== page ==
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Ophthalmology and Visual Sciences

Subconjunctival Hemorrhage

Subconjunctival Hemorrhage

Category(ies): Cornea, External Disease, Trauma
Contributor: Angela Mahoney; Anthony T. Chung, MD; Audrey C. Ko, MD
Photographer: Audrey C. Ko, MD

A subconjunctival hemorrhage occurs due to ruptured blood vessels in the conjunctiva. The blood accumulates between the sclera and the conjunctiva and appears as a red spot on the white of the eye. The bleeding can be caused by trauma, hypertension, elevated venous pressure (e.g., Valsalva maneuver, coughing, vomiting), anticoagulant therapy, and acute hemorrhagic conjunctivitis [1]. The most common risk factors in younger patients are trauma and contact lens usage [2]. The major risk factor in elderly patients is systemic vascular disease, which weakens the walls of blood vessels [2]. Subconjunctival hemorrhages are typically benign and resolve on their own.

subconjunctival hemorrhage looking right
Figure 1. A young man developed a subconjunctival hemorrhage after being punched by a fist.
subconjunctival hemorrhage looking forward
Figure 1. A young man developed a subconjunctival hemorrhage after being punched by a fist.

Contributor: Jesse Vislisel, MD
Photographer: Toni Venckus, CRA

Subconjunctival hemorrhages, also known as hyposphagma, occur when there is bleeding into the potential space between the conjunctiva and sclera. This can occur secondary to any activity resulting in a Valsalva maneuver (coughing, sneezing, straining, vomiting), after ocular surgery or trauma, as a result of certain types of viral conjunctivitis, or spontaneously. Individuals on anticoagulation, those with systemic vascular disease (hypertension, diabetes, arteriosclerosis), and those with systemic conditions causing decreased coagulability are more prone to developing this condition. It is typically asymptomatic and resolves spontaneously.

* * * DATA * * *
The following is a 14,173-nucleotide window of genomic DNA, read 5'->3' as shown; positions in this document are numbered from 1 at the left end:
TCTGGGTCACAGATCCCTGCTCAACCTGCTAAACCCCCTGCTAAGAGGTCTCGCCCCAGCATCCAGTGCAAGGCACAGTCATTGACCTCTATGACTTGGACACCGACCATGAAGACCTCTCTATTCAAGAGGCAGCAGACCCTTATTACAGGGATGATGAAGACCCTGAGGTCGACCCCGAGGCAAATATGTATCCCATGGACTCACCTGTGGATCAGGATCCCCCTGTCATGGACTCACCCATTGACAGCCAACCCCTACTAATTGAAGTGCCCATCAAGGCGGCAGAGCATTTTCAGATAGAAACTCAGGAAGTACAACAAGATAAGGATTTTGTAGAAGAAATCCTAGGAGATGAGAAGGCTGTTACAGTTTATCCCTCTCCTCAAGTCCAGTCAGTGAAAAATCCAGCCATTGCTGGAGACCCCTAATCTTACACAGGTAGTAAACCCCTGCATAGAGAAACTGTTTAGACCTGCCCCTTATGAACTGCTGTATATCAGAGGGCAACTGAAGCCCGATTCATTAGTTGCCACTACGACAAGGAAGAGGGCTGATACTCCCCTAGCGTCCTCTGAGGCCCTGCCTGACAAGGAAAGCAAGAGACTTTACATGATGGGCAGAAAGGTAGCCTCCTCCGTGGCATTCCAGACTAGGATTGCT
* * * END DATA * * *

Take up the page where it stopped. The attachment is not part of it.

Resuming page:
Contributor: Robert B. Dinn, MD and Jordan M. Graff, MD

Patient sustained blunt trauma to the head. Echymosis is evident in the lid and around the eye. Medially, there is a small subconjunctival hemorrhage. In the absence of fracture or any ocular damage (which would require additional treatment), the subconjunctival hemorrhage should resolve on its own within a matter of weeks.

  1. Sahinoglu-Keskek N, Cevher S, Ergin A. Analysis of subconjunctival hemorrhage. Pak J Med Sci. 2013 Jan-Mar; 29(1): 132–134.
  2. Tarlan B, Kiratli H. Subconjunctival hemorrhage: risk factors and potential indicators. Clin Ophthalmol. 2013;7:1163-70.

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